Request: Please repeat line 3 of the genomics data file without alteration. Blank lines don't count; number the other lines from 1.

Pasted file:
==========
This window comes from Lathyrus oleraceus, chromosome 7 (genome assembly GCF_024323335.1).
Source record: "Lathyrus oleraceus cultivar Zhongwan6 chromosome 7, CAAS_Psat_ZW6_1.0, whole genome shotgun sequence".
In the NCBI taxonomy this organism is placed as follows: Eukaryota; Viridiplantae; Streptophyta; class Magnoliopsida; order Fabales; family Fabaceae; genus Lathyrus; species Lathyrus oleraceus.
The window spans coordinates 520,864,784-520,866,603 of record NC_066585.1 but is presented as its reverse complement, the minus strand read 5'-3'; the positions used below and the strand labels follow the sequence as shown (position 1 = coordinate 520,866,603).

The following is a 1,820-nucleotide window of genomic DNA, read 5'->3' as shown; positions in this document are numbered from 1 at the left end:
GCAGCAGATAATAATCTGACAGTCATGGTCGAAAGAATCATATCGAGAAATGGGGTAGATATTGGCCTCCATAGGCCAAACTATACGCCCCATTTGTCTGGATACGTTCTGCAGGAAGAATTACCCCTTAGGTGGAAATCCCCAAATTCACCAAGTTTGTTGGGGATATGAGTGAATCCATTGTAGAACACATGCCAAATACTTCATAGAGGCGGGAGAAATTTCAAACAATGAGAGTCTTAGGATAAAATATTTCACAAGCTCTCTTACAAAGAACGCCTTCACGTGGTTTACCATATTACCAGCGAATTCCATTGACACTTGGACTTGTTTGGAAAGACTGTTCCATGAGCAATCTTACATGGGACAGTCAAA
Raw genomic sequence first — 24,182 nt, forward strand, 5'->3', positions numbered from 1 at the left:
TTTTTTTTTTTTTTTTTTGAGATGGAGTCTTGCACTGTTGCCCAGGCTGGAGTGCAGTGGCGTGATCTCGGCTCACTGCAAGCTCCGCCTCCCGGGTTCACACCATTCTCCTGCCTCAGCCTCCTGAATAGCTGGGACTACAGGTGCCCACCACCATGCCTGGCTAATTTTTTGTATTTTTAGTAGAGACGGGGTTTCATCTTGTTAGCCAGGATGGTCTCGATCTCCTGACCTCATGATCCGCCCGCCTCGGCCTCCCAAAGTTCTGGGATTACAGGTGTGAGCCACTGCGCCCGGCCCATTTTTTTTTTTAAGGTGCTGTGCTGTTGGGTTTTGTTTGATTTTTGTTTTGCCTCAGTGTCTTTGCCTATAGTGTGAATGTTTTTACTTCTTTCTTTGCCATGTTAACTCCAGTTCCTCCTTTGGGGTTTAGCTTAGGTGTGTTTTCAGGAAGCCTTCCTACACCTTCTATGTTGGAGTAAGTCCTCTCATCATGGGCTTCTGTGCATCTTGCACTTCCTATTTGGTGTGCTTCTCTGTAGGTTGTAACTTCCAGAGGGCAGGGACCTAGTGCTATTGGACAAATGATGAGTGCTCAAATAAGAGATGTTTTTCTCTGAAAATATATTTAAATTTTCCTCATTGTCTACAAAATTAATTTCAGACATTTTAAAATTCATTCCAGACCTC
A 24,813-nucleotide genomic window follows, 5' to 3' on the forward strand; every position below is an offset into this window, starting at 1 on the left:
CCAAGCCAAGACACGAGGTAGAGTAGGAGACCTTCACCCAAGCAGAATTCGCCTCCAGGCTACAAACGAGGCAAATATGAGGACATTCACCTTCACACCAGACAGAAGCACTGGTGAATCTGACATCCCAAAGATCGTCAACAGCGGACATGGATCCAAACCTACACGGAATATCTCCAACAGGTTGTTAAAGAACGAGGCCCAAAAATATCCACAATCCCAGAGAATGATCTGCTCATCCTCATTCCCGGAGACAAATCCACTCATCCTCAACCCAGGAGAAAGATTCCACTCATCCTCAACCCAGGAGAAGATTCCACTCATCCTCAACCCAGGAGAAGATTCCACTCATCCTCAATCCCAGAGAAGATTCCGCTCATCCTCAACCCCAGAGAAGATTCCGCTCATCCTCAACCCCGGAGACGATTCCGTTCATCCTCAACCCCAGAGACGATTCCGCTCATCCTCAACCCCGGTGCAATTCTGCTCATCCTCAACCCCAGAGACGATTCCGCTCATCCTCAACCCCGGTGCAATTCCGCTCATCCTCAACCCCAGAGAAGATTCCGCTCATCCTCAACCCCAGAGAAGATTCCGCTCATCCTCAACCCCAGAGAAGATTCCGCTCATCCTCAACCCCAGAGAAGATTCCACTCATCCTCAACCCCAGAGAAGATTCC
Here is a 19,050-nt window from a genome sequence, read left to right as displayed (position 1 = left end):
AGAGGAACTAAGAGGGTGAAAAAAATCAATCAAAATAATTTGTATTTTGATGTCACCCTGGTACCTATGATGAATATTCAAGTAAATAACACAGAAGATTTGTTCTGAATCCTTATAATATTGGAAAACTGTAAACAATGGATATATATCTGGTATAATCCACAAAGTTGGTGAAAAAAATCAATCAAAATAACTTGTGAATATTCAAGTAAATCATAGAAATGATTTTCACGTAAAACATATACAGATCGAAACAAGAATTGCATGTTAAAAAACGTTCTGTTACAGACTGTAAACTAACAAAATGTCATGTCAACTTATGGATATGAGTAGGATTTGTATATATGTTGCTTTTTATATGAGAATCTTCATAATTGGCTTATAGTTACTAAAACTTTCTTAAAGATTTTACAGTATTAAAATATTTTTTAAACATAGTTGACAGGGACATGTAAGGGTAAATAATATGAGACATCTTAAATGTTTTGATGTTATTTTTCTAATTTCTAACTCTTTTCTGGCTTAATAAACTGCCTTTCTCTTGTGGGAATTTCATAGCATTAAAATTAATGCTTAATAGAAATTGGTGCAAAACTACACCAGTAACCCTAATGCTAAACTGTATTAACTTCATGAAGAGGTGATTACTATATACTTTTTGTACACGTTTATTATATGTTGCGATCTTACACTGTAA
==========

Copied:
In the NCBI taxonomy this organism is placed as follows: Eukaryota; Viridiplantae; Streptophyta; class Magnoliopsida; order Fabales; family Fabaceae; genus Lathyrus; species Lathyrus oleraceus.